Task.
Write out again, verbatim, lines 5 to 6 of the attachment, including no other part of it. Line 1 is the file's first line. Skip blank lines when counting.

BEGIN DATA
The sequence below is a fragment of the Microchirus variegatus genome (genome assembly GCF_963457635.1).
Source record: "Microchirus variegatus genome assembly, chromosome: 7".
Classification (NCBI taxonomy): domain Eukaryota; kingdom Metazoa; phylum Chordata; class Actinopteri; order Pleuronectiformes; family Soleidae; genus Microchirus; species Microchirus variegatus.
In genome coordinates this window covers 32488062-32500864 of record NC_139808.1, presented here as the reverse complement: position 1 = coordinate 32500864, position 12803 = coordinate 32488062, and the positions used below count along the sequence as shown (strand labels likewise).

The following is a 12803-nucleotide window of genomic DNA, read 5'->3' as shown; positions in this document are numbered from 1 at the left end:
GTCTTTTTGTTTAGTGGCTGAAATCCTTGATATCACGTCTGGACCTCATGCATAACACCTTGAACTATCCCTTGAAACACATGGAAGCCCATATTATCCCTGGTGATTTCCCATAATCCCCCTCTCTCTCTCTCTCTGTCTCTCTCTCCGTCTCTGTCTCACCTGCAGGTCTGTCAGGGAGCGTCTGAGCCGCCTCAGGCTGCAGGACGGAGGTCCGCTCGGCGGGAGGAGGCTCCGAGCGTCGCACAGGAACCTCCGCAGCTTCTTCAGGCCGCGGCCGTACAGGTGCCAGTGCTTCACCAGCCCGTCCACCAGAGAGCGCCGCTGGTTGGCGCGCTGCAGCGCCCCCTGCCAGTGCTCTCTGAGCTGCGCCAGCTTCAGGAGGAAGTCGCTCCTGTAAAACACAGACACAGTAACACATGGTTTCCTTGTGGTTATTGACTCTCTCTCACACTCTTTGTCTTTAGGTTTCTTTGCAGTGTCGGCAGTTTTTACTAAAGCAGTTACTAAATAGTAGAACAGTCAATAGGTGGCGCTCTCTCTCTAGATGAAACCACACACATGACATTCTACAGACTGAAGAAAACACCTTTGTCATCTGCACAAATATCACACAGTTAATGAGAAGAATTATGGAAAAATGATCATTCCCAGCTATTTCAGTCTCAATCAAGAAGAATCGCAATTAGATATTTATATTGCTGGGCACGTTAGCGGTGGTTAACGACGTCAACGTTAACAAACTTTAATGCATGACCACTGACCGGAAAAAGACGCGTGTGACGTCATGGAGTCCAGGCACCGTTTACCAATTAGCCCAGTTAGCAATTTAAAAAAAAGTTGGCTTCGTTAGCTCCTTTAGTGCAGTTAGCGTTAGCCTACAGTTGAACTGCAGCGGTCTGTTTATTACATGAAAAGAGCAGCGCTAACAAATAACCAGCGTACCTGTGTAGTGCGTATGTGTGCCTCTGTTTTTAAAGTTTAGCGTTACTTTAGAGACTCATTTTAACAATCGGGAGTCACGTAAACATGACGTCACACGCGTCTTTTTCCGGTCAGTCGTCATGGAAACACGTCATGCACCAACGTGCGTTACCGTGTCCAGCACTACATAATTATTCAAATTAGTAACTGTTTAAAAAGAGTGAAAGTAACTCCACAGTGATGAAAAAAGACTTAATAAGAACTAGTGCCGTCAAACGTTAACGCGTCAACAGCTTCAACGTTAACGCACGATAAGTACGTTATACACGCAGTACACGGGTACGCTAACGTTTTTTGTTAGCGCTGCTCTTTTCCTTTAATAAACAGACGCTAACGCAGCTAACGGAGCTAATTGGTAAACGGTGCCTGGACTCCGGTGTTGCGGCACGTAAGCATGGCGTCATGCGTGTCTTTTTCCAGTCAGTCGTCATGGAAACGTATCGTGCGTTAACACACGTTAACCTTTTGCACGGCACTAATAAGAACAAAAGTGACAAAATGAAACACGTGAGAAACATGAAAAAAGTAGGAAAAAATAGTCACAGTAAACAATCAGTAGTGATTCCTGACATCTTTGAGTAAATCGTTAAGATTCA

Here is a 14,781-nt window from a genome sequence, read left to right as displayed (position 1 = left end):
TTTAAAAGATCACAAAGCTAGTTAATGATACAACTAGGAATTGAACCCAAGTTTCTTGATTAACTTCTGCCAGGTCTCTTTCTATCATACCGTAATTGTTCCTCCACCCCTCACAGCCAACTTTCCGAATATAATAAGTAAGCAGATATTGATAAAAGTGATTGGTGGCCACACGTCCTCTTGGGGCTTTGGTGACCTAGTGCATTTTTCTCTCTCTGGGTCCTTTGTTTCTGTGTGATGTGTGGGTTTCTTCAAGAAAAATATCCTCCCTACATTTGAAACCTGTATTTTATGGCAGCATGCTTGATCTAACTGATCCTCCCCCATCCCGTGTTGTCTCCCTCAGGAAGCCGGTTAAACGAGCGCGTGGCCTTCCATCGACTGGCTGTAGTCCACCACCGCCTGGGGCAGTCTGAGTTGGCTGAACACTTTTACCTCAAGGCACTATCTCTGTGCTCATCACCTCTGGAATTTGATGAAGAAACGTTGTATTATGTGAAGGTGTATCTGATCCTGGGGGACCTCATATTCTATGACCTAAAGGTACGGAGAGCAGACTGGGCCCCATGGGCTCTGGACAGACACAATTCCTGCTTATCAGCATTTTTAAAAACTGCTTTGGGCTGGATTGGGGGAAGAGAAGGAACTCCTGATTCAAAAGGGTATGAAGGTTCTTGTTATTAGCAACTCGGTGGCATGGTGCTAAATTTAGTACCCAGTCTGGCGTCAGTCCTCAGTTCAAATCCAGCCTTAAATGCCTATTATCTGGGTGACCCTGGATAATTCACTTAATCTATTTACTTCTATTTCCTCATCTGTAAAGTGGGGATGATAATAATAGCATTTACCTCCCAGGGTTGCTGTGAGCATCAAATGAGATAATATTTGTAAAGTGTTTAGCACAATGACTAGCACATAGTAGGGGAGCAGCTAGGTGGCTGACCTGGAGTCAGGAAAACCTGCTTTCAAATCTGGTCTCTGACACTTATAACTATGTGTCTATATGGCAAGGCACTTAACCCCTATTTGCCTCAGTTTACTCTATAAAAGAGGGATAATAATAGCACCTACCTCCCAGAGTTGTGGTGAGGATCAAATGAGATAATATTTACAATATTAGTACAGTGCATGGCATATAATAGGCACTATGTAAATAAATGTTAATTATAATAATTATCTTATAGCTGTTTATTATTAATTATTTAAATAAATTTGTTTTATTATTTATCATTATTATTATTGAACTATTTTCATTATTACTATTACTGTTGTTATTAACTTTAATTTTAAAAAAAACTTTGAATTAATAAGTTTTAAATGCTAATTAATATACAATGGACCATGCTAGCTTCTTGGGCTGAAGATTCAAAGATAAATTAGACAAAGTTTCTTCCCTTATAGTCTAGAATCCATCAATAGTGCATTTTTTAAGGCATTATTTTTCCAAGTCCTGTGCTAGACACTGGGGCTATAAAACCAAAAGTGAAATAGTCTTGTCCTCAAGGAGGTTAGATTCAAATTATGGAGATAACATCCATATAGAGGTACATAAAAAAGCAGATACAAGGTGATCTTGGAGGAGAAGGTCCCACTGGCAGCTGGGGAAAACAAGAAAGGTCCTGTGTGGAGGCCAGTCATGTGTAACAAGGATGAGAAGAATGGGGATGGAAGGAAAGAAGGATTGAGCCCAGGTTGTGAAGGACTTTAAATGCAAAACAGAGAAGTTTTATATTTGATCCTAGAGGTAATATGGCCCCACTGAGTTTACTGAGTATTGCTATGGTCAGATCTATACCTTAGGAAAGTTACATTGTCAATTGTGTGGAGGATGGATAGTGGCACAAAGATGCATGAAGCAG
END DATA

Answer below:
The following is a 12803-nucleotide window of genomic DNA, read 5'->3' as shown; positions in this document are numbered from 1 at the left end:
GTCTTTTTGTTTAGTGGCTGAAATCCTTGATATCACGTCTGGACCTCATGCATAACACCTTGAACTATCCCTTGAAACACATGGAAGCCCATATTATCCCTGGTGATTTCCCATAATCCCCCTCTCTCTCTCTCTCTGTCTCTCTCTCCGTCTCTGTCTCACCTGCAGGTCTGTCAGGGAGCGTCTGAGCCGCCTCAGGCTGCAGGACGGAGGTCCGCTCGGCGGGAGGAGGCTCCGAGCGTCGCACAGGAACCTCCGCAGCTTCTTCAGGCCGCGGCCGTACAGGTGCCAGTGCTTCACCAGCCCGTCCACCAGAGAGCGCCGCTGGTTGGCGCGCTGCAGCGCCCCCTGCCAGTGCTCTCTGAGCTGCGCCAGCTTCAGGAGGAAGTCGCTCCTGTAAAACACAGACACAGTAACACATGGTTTCCTTGTGGTTATTGACTCTCTCTCACACTCTTTGTCTTTAGGTTTCTTTGCAGTGTCGGCAGTTTTTACTAAAGCAGTTACTAAATAGTAGAACAGTCAATAGGTGGCGCTCTCTCTCTAGATGAAACCACACACATGACATTCTACAGACTGAAGAAAACACCTTTGTCATCTGCACAAATATCACACAGTTAATGAGAAGAATTATGGAAAAATGATCATTCCCAGCTATTTCAGTCTCAATCAAGAAGAATCGCAATTAGATATTTATATTGCTGGGCACGTTAGCGGTGGTTAACGACGTCAACGTTAACAAACTTTAATGCATGACCACTGACCGGAAAAAGACGCGTGTGACGTCATGGAGTCCAGGCACCGTTTACCAATTAGCCCAGTTAGCAATTTAAAAAAAAGTTGGCTTCGTTAGCTCCTTTAGTGCAGTTAGCGTTAGCCTACAGTTGAACTGCAGCGGTCTGTTTATTACATGAAAAGAGCAGCGCTAACAAATAACCAGCGTACCTGTGTAGTGCGTATGTGTGCCTCTGTTTTTAAAGTTTAGCGTTACTTTAGAGACTCATTTTAACAATCGGGAGTCACGTAAACATGACGTCACACGCGTCTTTTTCCGGTCAGTCGTCATGGAAACACGTCATGCACCAACGTGCGTTACCGTGTCCAGCACTACATAATTATTCAAATTAGTAACTGTTTAAAAAGAGTGAAAGTAACTCCACAGTGATGAAAAAAGACTTAATAAGAACTAGTGCCGTCAAACGTTAACGCGTCAACAGCTTCAACGTTAACGCACGATAAGTACGTTATACACGCAGTACACGGGTACGCTAACGTTTTTTGTTAGCGCTGCTCTTTTCCTTTAATAAACAGACGCTAACGCAGCTAACGGAGCTAATTGGTAAACGGTGCCTGGACTCCGGTGTTGCGGCACGTAAGCATGGCGTCATGCGTGTCTTTTTCCAGTCAGTCGTCATGGAAACGTATCGTGCGTTAACACACGTTAACCTTTTGCACGGCACTAATAAGAACAAAAGTGACAAAATGAAACACGTGAGAAACATGAAAAAAGTAGGAAAAAATAGTCACAGTAAACAATCAGTAGTGATTCCTGACATCTTTGAGTAAATCGTTAAGATTCA